(Check out the NRDC’s ratings of the most environmentally-friendly household paper products here.)  

Thursday, February 9, 2012

Chemo Tuesdays

Tuesday is quickly turning into one of my favorite days of the week.  Not because of any Domino’s pizza deals or even the half-off movie ticket prices on Tuesdays at the cinema.  Nope.  I love Tuesdays because that’s when my aunt comes in to town for her chemotherapy treatments.

I know.  Chemotherapy, like cancer, s-u-c-k-s.  It makes my aunt sick and sleepy and initially caused her to lose her hair.  But, in her true fashion, she died the peach fuzz on her head hot pink.  And now she has managed to make her Tuesday poisoning appointments into one of my favorite weekly activities because I get the spend the whole afternoon with the lovely ladies that are are my aunt and my mother.  I love them both by themselves, but the sum of them together is different/funnier/crazier than the individual parts.  Indeed, Chemo Tuesdays renew my appreciation for living close to my family.

It all starts when I pick my mom up from her elementary school at 2:45, where she works as an ESL teacher and instructional aide.  On the drive over to the Indy hospital where we meet my aunt for her appointments, I ask my mom about her day.  She explains the triumphs and the difficulties of teaching foreign-born children, all while trying her darndest to avoid stereotyping whole ethnicities based on the academic performances of a few ten-year olds: “Ji-eun always come to class prepared, but Mahdad won’t even stay in his seat!”

As we walk into the cancer treatment center we smile and nod hello to the familiar faces of the staff nurses.  We find Aunt by the Keurig machine brewing her very own cup of “butter toffee coffee.”  I like the way that sounds.  She knows I don’t drink coffee so she generously offers to make me a cup of chai tea.  I say, “No, thanks.  I always thought chai tea tasted like Christmas.  I love Christmas, but not in my mouth.”  

We all settle down into our respective seats - Aunt in her plush recliner, finished in a warm fabric that’s the same color as her sweet coffee.  My mom and I sit facing her, and we chat casually with the nurses about the easiest of current conversation topics: the Super Bowl last Sunday.  After affirming their Indy-born allegiance to the Giants (read: Manning’s) against the Patriots, the three of us are tacitly surprised that none of the nurses have heard of the Puppy Bowl, whose popularity is a difficult thing to explain: “Well, there are these puppies playing football on a mini-field, and you can see them through the water bowl cam.  And then there’s kitty half-time...”  

In the meantime, two other nurses are getting my aunt’s chemo cocktail ready.  After checking her blood work and prepping the port embedded in her chest, they hook up a network of plastic chutes that funnel into a single tube that drips liquid into her body.  I stare, as always, amazed at the insignificance of the little plastic bag that contains the chemo drugs.  I always expect it to be filled with radioactive green goop and marked with fiery red and black words of warning, yet the clear bag of anti-cancer drugs looks as innocuous as the saline.  But I know those are powerful chemicals in there, and I say a little prayer of thanks for the medicine and for its effectiveness.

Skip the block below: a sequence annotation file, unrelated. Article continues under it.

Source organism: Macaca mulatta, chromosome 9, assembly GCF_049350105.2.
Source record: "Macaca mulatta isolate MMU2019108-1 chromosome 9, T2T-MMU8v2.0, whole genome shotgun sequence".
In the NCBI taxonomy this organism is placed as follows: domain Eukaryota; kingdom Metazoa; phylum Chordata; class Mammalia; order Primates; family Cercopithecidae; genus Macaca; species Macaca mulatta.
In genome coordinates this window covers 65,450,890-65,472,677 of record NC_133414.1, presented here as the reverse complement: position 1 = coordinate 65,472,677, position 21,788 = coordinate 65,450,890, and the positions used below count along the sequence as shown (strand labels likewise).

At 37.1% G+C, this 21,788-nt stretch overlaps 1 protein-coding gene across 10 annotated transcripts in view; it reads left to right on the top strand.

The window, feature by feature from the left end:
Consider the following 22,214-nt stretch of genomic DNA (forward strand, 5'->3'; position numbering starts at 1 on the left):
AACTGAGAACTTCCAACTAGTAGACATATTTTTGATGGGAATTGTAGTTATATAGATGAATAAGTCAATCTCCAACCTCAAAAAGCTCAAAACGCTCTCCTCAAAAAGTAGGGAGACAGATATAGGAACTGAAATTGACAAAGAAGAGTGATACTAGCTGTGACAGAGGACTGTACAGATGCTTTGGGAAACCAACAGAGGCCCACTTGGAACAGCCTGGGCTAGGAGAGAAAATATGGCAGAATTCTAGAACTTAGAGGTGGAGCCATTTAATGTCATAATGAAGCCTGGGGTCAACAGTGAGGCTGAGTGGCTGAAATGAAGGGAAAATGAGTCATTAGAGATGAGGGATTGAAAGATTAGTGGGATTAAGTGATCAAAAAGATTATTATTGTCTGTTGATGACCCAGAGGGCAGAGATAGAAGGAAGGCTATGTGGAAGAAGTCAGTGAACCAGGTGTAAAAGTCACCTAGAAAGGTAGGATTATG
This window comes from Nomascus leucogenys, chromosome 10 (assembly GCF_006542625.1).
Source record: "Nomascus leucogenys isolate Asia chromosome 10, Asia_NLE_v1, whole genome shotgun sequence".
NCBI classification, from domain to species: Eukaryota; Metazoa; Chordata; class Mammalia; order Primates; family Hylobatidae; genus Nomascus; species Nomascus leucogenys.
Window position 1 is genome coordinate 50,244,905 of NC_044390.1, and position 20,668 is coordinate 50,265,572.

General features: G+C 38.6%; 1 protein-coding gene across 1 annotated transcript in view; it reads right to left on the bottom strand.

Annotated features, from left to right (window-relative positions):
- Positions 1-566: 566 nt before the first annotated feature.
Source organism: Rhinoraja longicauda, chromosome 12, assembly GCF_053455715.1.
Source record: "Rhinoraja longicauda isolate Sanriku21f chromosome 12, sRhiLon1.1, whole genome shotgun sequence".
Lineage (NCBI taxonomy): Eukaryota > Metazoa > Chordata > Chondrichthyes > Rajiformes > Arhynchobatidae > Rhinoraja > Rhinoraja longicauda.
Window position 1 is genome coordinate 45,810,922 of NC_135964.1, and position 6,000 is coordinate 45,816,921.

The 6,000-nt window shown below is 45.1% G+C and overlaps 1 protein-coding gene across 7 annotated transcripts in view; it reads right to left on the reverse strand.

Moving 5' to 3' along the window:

Once the bag is empty and the nurses detach my aunt from the web of plastic tubes, we leave a few business cards at the nurses desk for our next destination: a dark and cozy den in Indy where we get our feet rubbed by Chinese men.

Seriously.  Aunt started going to a Chinese massage parlour called “Foot Fitness” initially to help with neuropathy in her toes, which can be a side-effect of chemotherapy.  But with the $25/hour pricetag, the soothing music, and firm-but-soft hands, the three of us are hooked.  Lucky me, this week my foot-rubber had the upper body build of Daniel Dae Kim.


Normally the masseurs conclude by rubbing my back.  After interweaving his fingers in mine (normal for the hand massage) and throwing my arm against the back of the cushy massage chair (new to me), I was kind of hoping we’d conclude with a little make-out session in the dark.  No such luck.  When he finished pushing on my lower back he said, “Okay, lady, you done.”  

Leaving with my hair-tousled from a head massage and looking like I did just have a make-out session, we head across the street to our third destination: Costco.  I smooth out my hair in the cold parking lot as my aunt and mother tear through their purses looking for their Costco membership cards.  My mom has the audacity to make fun of the sound of papers ruffling in her sister’s purse.  I don’t even think to complain about the wait because A. The two of them rummaging through their purses makes me laugh and B. because I know they’re about to spoil me rotten with fun Costco food purchases.

Suffice it to say that my mom and aunt are not so great at passing up a good bargain.  So walking past the Costco bouncer into the bulk store is kind of like walking into a candy shop with my husband: I know we’re not leaving empty handed.

“Let’s get this 24oz jar of olive muffaletta spread.”
“Annie, can you eat this?  No, it has milk protein in it. But this one’s gluten free!”
“My friend told me Ensure shakes tastes like chocolate metal.”